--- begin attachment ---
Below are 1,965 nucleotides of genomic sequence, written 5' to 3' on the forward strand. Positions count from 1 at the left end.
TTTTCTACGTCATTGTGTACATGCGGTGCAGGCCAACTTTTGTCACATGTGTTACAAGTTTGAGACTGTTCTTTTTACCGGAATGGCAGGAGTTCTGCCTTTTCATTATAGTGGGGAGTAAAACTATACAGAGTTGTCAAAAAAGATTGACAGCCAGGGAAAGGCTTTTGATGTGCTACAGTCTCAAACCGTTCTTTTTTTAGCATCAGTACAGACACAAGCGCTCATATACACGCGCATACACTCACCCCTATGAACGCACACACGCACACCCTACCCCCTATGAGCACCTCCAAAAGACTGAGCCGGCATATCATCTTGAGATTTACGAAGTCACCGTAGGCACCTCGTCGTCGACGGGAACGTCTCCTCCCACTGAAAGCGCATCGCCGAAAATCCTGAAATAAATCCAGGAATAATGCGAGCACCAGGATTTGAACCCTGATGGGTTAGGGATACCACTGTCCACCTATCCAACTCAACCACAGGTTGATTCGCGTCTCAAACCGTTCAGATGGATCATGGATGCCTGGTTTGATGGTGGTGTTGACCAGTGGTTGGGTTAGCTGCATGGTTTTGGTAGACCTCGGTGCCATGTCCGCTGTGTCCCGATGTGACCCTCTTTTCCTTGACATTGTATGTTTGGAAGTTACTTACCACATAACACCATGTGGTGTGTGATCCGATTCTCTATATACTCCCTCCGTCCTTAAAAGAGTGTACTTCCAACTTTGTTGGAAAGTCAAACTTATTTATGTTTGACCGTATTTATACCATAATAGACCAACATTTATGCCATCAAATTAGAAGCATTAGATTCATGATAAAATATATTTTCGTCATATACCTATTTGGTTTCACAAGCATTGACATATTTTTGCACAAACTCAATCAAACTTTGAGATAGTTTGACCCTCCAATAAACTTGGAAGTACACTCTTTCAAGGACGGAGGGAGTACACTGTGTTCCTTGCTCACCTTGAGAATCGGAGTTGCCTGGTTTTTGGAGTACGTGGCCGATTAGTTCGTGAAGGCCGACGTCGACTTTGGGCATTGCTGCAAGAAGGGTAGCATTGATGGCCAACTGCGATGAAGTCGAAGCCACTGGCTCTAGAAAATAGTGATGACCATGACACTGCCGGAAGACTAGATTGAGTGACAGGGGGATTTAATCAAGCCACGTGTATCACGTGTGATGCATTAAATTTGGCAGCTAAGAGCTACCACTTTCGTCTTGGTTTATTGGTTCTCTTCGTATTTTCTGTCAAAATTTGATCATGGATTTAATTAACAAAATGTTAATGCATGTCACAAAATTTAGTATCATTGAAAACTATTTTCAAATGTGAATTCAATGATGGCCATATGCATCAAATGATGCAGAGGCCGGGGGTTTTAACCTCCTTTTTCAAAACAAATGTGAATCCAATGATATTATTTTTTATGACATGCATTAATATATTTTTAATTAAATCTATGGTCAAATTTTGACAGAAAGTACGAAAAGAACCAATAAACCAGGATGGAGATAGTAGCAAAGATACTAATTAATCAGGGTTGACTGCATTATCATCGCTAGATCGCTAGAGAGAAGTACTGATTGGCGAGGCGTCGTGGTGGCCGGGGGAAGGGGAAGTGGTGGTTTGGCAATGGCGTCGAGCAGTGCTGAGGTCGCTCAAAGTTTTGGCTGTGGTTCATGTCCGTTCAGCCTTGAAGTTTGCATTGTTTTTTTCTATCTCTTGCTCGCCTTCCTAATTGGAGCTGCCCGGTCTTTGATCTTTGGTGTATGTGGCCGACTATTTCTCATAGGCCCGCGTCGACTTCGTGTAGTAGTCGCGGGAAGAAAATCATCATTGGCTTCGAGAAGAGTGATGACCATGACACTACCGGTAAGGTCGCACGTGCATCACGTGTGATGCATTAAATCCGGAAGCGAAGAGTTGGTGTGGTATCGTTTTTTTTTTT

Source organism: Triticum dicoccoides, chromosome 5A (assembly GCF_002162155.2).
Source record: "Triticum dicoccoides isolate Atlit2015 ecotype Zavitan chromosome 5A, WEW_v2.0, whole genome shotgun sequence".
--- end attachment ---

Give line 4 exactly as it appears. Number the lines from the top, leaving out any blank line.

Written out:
Source record: "Triticum dicoccoides isolate Atlit2015 ecotype Zavitan chromosome 5A, WEW_v2.0, whole genome shotgun sequence".